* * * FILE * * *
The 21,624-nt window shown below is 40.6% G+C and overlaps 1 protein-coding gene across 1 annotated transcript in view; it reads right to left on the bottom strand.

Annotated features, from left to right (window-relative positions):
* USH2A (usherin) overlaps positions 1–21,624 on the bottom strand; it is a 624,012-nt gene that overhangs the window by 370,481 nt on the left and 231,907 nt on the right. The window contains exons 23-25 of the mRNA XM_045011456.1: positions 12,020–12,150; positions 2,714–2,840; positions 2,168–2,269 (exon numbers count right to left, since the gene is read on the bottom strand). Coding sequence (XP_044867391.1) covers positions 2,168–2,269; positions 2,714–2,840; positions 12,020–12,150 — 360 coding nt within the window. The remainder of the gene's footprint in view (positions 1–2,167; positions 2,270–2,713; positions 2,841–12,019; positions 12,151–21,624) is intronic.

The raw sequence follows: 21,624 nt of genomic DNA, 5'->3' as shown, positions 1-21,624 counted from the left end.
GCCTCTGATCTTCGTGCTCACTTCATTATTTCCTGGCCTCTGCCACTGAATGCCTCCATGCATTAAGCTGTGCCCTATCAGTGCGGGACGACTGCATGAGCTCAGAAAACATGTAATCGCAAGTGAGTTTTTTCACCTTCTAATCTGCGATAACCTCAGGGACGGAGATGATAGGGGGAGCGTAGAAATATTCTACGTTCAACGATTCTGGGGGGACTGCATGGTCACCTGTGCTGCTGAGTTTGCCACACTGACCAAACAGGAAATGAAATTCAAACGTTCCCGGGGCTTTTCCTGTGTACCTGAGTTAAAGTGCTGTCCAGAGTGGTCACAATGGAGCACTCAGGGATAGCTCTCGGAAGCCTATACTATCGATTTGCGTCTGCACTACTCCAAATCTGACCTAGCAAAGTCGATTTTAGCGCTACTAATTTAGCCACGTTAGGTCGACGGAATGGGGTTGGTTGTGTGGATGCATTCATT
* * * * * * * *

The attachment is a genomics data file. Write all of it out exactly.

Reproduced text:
The 21,624-nt window shown below is 40.6% G+C and overlaps 1 protein-coding gene across 1 annotated transcript in view; it reads right to left on the bottom strand.

Annotated features, from left to right (window-relative positions):
* USH2A (usherin) overlaps positions 1–21,624 on the bottom strand; it is a 624,012-nt gene that overhangs the window by 370,481 nt on the left and 231,907 nt on the right. The window contains exons 23-25 of the mRNA XM_045011456.1: positions 12,020–12,150; positions 2,714–2,840; positions 2,168–2,269 (exon numbers count right to left, since the gene is read on the bottom strand). Coding sequence (XP_044867391.1) covers positions 2,168–2,269; positions 2,714–2,840; positions 12,020–12,150 — 360 coding nt within the window. The remainder of the gene's footprint in view (positions 1–2,167; positions 2,270–2,713; positions 2,841–12,019; positions 12,151–21,624) is intronic.

The raw sequence follows: 21,624 nt of genomic DNA, 5'->3' as shown, positions 1-21,624 counted from the left end.
GCCTCTGATCTTCGTGCTCACTTCATTATTTCCTGGCCTCTGCCACTGAATGCCTCCATGCATTAAGCTGTGCCCTATCAGTGCGGGACGACTGCATGAGCTCAGAAAACATGTAATCGCAAGTGAGTTTTTTCACCTTCTAATCTGCGATAACCTCAGGGACGGAGATGATAGGGGGAGCGTAGAAATATTCTACGTTCAACGATTCTGGGGGGACTGCATGGTCACCTGTGCTGCTGAGTTTGCCACACTGACCAAACAGGAAATGAAATTCAAACGTTCCCGGGGCTTTTCCTGTGTACCTGAGTTAAAGTGCTGTCCAGAGTGGTCACAATGGAGCACTCAGGGATAGCTCTCGGAAGCCTATACTATCGATTTGCGTCTGCACTACTCCAAATCTGACCTAGCAAAGTCGATTTTAGCGCTACTAATTTAGCCACGTTAGGTCGACGGAATGGGGTTGGTTGTGTGGATGCATTCATT